Brinton said, “Ron has been a lifelong friend, mentor, instructor and golf partner.  We have traveled together and played in pro am’s around the country.  In every case his friendly ways, upbeat personality and gracious style have made him a wonderful person to be around.   He is universally liked by everyone, and now I may even get to play more golf with him.”

Arnie Ferrin, long time athletic director at the University of Utah and member of the club, hired Ron as the golf coach at the university. Of Branca’s retirement he said, “The Branca name is iconic in Utah golf and the entire family has served Utah well. I wish Ron the best, and I’m really pleased to hear that Bill Blackett was hired to take his place. It’s the perfect choice and makes it easier to accept Ron’s retirement.”

Branca’s reach has not been limited to The Country Club. He played high school golf at Highland High School under coach Al Cornum back in the early days of prep golf and then played collegiately at the University of Utah in the beginning years of college golf and a few years later became the coach of the team. He was the head coach at the University of Utah for 15 years, from 1978 through 1993.

His associates from Highland and the University of Utah have played prominent roles in Utah golf such as Doug Vilven, Steve Elliott, Eric Hogg, Steve and Greg Sharp, Don and Dave Johnson, Steve Mahas, Scott Brandt, Reed McArthur, Matt Johnson, Eric Nielsen, Devin Dehlin, Doug Roberts, and many others including Wayne Fisher, who has been Ron’s sidekick for close to 30 years while working for him as an assistant at Rose Park, Wingpointe and The Country Club.  Fisher also succeeded Ron as the men’s golf coach at the University of Utah.

His brother Don has played a big part in his life. Don was the head pro at Park Meadows and Willow Creek Country Club and won the Utah State Am twice, including when it was held at The Country Club in 1975. Their mom, Cleo, was also a wonderful player and won significant Utah women’s tournaments, including the Utah Women’s State Am at The Country Club in 1948.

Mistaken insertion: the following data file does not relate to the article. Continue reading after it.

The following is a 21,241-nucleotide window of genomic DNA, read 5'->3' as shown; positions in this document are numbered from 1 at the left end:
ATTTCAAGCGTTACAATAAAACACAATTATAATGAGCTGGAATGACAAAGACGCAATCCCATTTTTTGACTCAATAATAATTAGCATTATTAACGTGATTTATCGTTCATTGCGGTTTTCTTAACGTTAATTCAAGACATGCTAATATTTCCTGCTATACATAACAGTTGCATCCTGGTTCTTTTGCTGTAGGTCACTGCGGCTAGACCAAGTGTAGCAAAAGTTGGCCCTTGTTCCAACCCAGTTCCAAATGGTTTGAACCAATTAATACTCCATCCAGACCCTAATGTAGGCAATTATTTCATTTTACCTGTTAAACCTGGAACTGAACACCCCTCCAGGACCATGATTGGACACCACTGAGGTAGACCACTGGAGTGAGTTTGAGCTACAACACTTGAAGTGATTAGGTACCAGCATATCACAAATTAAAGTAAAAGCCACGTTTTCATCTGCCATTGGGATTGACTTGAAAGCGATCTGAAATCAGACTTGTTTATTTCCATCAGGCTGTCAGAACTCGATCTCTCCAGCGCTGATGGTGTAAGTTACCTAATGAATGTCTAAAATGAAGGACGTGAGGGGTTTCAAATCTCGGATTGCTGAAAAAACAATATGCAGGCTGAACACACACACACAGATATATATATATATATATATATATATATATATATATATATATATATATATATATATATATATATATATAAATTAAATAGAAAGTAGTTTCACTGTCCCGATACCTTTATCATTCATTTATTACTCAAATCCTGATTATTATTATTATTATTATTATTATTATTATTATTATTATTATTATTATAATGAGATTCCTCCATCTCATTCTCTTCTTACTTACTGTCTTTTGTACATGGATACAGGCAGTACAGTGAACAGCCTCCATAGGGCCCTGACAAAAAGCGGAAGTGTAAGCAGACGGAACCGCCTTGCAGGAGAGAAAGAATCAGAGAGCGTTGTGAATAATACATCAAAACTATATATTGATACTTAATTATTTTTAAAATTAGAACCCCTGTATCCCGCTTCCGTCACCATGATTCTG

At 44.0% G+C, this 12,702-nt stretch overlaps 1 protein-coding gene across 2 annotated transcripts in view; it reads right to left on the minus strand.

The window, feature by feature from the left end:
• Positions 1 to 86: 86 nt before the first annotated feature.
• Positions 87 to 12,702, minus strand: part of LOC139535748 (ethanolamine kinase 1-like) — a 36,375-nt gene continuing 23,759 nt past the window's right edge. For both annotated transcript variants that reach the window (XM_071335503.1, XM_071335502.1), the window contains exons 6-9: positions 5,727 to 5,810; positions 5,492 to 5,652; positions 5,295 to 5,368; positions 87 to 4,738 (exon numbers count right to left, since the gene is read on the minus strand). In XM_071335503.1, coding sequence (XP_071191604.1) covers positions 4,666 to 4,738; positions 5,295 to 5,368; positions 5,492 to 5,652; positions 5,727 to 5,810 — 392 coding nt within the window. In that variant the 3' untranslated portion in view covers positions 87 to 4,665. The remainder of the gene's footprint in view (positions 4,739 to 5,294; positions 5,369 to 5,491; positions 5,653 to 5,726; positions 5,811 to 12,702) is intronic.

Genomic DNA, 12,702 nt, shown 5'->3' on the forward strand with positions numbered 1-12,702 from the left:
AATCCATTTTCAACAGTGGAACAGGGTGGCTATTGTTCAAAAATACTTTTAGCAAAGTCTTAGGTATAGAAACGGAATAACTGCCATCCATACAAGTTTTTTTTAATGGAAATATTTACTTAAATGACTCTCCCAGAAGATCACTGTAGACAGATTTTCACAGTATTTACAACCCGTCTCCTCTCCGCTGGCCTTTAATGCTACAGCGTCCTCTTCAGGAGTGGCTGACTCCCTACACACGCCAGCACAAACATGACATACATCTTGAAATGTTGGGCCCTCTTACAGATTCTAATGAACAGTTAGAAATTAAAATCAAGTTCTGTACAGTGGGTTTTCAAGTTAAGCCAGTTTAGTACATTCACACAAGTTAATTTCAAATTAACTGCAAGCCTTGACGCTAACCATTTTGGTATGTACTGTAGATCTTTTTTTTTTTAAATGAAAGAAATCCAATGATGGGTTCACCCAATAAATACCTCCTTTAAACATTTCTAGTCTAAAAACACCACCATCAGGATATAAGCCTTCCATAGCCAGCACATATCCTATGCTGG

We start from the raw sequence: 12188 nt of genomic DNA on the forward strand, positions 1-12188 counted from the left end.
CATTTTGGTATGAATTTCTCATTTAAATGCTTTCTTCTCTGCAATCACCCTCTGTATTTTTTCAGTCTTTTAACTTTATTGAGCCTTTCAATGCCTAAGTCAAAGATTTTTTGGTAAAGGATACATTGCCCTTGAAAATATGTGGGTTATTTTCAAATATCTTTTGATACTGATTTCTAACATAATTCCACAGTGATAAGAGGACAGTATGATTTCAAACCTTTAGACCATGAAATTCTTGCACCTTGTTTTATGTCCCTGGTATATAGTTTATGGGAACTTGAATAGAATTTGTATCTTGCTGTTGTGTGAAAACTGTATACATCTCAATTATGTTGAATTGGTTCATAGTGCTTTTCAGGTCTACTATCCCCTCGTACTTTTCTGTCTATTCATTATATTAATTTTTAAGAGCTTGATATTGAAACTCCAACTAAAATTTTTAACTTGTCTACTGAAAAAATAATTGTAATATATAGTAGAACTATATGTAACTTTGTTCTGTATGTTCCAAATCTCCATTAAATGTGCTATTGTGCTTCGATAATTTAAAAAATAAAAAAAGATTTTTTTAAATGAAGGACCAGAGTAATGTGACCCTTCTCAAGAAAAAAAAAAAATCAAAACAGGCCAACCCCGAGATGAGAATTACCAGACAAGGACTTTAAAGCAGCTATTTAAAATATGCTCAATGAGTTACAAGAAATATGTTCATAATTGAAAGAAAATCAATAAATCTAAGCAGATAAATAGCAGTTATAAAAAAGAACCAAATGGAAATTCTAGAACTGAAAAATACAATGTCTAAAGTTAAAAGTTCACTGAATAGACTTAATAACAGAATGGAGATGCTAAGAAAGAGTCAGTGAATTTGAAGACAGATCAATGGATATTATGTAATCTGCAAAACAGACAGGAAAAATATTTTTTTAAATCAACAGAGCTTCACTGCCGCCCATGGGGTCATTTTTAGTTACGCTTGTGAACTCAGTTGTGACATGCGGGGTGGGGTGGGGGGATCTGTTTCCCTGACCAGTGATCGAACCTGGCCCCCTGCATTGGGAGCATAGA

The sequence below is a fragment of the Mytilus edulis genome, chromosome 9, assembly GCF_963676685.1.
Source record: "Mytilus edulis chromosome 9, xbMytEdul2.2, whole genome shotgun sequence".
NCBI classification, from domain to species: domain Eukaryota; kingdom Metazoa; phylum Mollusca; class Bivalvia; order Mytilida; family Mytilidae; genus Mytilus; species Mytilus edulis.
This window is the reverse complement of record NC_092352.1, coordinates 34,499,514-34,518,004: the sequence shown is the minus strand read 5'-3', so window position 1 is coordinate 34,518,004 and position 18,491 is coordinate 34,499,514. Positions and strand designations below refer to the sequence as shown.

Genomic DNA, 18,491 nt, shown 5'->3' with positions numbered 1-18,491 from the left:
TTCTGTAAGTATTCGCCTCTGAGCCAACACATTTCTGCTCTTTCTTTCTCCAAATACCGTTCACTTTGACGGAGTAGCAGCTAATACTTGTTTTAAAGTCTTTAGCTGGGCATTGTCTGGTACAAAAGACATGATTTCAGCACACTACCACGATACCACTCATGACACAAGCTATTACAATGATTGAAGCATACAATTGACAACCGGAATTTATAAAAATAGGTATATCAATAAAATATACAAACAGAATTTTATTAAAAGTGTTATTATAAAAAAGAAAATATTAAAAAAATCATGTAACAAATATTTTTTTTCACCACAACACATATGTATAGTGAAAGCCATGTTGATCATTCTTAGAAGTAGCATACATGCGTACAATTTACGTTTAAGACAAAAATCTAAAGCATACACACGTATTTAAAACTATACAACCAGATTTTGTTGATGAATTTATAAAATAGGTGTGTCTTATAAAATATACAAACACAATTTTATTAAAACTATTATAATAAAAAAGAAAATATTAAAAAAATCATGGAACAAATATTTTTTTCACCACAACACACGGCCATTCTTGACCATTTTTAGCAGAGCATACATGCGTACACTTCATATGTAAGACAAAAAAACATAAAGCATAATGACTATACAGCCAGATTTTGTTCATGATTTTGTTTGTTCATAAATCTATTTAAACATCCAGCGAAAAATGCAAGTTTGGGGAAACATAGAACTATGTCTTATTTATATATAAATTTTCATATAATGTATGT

Ron’s son, Mike, is also one of Utah’s top amateur golfers. He played golf at Brighton High and at the University of Utah and briefly worked for the UGA in administering golf tournaments state wide before moving to employment in the financial industry.

“I have wonderful family, friends, and associates who have enriched my golfing experience,” Ron said. “It’s been a great time to be involved with Utah golf.”

Ron’s first professional job was as head professional at Rose Park in 1976, a job he held for 17 years. He became the first head pro at Wingpointe in 1990.

“That was the heyday of Salt Lake City golf,” he said. “That was back when the professionals were concessionaires and they had a stake in the success of the courses. When the city switched management arrangements the pros warned that it would be a mistake, but the city switched and sure enough, golf hasn’t been as good in Salt Lake City ever since,” Branca observed.

The change of management policy was the impetus for Ron to leave public golf and go to The Country Club as his dad’s assistant. A few months later Tee retired and the club passed the Branca baton to Ron.

As expected of a top golf professional Ron has been an outstanding player and teacher. He was named Teacher of the Year twice and the Merchandiser of the Year by the Utah Section of the PGA. In 2003 he was named Utah’s Senior Player of the Year and won the Utah Section Senior Championship twice.

Ron is still young and after a brief respite will be tackling other challenges and opportunities.

Let the Post Branca Era begin and best wishes to Bill Blackett.